(696c) Diversification of Basic Immobilized Amine Sorbents (BIAS) for Carbon Dioxide Capture | AIChE

(696c) Diversification of Basic Immobilized Amine Sorbents (BIAS) for Carbon Dioxide Capture


Gray, M. L. - Presenter, U.S. Department of Energy, National Energy Technology Laboratory
Wang, Q., National Energy Technology Laboratory
Wilfong, W. C., National Energy and Technology Laboratory
Yi, S., Georgia Institute of Technology
Ji, T., National Energy Tech. Lab.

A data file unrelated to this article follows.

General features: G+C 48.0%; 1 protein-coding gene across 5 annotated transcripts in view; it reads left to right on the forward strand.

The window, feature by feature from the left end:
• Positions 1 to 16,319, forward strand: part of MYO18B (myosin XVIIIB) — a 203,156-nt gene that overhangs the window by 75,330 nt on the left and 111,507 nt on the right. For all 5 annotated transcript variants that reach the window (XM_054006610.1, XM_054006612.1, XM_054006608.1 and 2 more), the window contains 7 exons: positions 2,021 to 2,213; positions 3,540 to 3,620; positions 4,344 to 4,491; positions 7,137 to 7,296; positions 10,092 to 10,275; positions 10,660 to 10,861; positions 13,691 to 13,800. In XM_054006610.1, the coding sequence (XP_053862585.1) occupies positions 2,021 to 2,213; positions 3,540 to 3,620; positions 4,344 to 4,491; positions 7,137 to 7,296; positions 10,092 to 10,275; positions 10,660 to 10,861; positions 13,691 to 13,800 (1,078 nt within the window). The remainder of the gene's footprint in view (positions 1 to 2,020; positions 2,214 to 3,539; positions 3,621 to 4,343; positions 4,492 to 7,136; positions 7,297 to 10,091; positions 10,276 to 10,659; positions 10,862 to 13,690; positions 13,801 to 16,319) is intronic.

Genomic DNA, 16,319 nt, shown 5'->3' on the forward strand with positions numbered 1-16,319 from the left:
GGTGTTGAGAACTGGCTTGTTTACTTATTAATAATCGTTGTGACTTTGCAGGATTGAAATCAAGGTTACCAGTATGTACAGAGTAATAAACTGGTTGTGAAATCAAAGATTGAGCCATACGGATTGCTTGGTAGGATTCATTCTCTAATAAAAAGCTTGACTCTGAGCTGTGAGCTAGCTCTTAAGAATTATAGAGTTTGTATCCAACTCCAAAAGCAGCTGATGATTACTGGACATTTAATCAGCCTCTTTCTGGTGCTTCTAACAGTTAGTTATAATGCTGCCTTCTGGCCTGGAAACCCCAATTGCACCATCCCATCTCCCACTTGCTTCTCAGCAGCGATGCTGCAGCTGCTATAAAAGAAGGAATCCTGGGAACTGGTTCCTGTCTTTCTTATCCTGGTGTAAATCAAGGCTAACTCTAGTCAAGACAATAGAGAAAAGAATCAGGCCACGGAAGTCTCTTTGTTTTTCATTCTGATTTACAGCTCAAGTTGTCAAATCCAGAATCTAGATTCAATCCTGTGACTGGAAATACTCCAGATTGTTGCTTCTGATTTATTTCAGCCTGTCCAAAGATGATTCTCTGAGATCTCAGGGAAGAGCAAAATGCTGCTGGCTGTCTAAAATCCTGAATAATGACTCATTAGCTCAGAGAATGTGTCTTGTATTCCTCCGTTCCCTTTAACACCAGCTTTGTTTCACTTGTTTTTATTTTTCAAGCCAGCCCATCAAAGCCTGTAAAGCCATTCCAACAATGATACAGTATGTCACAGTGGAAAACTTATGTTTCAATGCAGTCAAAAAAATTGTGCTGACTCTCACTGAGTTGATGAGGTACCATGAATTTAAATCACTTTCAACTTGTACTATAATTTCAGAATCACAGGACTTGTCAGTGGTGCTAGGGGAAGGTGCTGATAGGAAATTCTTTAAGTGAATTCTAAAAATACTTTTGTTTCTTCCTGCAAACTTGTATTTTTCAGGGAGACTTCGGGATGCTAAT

Carbon sequestration entails a multi-step process in which anthropogenic CO2 emissions are captured from CO2-laden process gas streams and permanently stored. Carbon capture is a critical step in the process and accounts for a considerable portion of the overall cost. Across the literature, a multitude of functionalized silica sorbents demonstrate high-capacity CO2 capture and offer advantages over the benchmark liquid monoethanolamine (MEA) process, including reduced heat duty and improved CO2 mass transfer. However, low sorbent stability still remains an issue. Basic immobilized amine sorbents (BIAS) developed at NETL were successfully tested at bench and pilot-scales, and demonstrated their promising potential for large scale CO2 removal from post-combustion sources and ambient air. This is owed to the BIAS’ optimized tradeoff between CO2 capture capacity and thermal stability observed over multiple and even 100 adsorption-desorption cycles. Within the last few years, key technological milestones diversifying the commercialization potential of the BIAS were achieved. These include in house (bench scale, 10 g) and commercial (3 kg) pelletization of particles into rods and spheres for moving bed rectors; incorporation into a non-aqueous particle/silicone oil slurry regenerated by microwave irradiation for replacing/retro-fitting the MEA process; and spinning into hollow chemisorption fiber sorbents (CHEFS) for rapid temperature swing adsorption systems. The proven scalability of BIAS combined with the diverse portfolio of material architecture makes this technology ideal for industrial CO2 capture applications, including for coal combustion and gasification power generating systems; landfill gas cleanup, enhanced oil recovery (EOR); natural gas sweetening, and life support systems.